Retrospective record review in proactive patient safety work – identification of no-harm incidents
1 School of Health and Caring Sciences, Faculty of Health and Life Sciences, Linnaeus University, Kalmar, Sweden
2 Department of Clinical Sciences, Karolinska Institutet, Danderyd Hospital, Division of Orthopaedics, Stockholm, Sweden
3 Karolinska Institutet, Medical Management Centre, Stockholm, Sweden
4 Division of Paediatrics, Astrid Lindgren Children’s Hospital, Karolinska University Hospital, Stockholm, Sweden
5 Department of Anesthesia and Intensive Care, County Council of Östergötland, Linköping University, Linköping, Sweden
Citation and License
BMC Health Services Research 2013, 13:282 doi:10.1186/1472-6963-13-282Published: 22 July 2013
In contrast to other safety critical industries, well-developed systems to monitor safety within the healthcare system remain limited. Retrospective record review is one way of identifying adverse events in healthcare. In proactive patient safety work, retrospective record review could be used to identify, analyze and gain information and knowledge about no-harm incidents and deficiencies in healthcare processes. The aim of the study was to evaluate retrospective record review for the detection and characterization of no-harm incidents, and compare findings with conventional incident-reporting systems.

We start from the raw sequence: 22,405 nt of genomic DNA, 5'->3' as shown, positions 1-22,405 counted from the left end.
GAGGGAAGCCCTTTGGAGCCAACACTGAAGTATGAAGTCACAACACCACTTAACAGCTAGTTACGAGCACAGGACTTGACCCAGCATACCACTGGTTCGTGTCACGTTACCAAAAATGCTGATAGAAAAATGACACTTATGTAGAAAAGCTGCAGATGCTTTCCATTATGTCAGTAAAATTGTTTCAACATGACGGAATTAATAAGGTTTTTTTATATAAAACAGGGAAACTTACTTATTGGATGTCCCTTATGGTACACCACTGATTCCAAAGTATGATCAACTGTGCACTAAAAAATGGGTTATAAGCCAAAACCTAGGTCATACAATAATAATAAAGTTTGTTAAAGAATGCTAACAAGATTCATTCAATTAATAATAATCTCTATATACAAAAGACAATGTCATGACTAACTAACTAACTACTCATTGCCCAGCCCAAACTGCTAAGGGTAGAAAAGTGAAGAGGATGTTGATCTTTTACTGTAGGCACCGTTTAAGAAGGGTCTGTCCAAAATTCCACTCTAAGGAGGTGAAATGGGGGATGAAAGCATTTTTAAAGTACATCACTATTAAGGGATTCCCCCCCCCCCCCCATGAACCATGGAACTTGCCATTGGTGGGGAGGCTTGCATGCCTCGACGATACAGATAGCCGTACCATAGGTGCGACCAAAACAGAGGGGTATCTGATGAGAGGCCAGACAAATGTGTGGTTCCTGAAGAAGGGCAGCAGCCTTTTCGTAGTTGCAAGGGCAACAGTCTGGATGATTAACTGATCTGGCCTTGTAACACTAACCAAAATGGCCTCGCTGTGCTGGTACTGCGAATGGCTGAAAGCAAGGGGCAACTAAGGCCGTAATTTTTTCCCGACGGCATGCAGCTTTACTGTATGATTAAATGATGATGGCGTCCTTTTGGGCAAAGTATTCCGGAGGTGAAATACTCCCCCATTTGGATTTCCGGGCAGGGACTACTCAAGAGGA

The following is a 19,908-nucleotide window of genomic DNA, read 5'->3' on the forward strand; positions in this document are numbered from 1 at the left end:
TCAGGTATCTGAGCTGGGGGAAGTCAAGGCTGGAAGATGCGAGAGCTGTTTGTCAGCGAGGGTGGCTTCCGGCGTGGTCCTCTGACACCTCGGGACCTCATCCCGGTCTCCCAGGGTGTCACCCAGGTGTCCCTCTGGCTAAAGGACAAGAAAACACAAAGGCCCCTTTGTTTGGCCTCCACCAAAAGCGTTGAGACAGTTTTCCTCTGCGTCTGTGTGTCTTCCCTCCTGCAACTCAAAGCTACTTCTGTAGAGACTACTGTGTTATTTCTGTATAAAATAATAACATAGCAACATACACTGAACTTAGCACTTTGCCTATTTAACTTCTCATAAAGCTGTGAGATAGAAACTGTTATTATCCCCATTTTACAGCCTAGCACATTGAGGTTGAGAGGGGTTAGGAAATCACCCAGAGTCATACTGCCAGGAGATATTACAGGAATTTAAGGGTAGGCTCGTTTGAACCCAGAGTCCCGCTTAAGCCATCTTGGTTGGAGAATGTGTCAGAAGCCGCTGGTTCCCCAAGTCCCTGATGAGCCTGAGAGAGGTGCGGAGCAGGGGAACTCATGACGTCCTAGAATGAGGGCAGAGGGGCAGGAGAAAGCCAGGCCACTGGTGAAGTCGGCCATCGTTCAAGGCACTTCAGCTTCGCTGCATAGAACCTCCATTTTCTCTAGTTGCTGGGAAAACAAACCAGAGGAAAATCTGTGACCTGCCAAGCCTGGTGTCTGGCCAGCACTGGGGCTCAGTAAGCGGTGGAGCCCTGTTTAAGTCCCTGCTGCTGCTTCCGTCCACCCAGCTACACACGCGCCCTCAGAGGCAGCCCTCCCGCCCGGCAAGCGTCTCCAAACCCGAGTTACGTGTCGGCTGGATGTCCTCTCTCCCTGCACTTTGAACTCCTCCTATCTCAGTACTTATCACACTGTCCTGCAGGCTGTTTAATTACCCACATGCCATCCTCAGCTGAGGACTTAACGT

A two-stage structured retrospective record review of no-harm incidents was performed on a random sample of 350 admissions at a Swedish orthopedic department. Results were compared with those found in one local, and four national incident-reporting systems.
We identified 118 no-harm incidents in 91 (26.0%) of the 350 records by retrospective record review. Ninety-four (79.7%) no-harm incidents were classified as preventable. The five incident-reporting systems identified 16 no-harm incidents, of which ten were also found by retrospective record review. The most common no-harm incidents were related to drug therapy (n = 66), of which 87.9% were regarded as preventable.
No-harm incidents are common and often preventable. Retrospective record review seems to be a valuable tool for identifying and characterizing no-harm incidents. Both harm and no-harm incidents can be identified in parallel during the same record review. By adding a retrospective record review of randomly selected records to conventional incident-reporting, health care providers can gain a clearer and broader picture of commonly occurring, no-harm incidents in order to improve patient safety.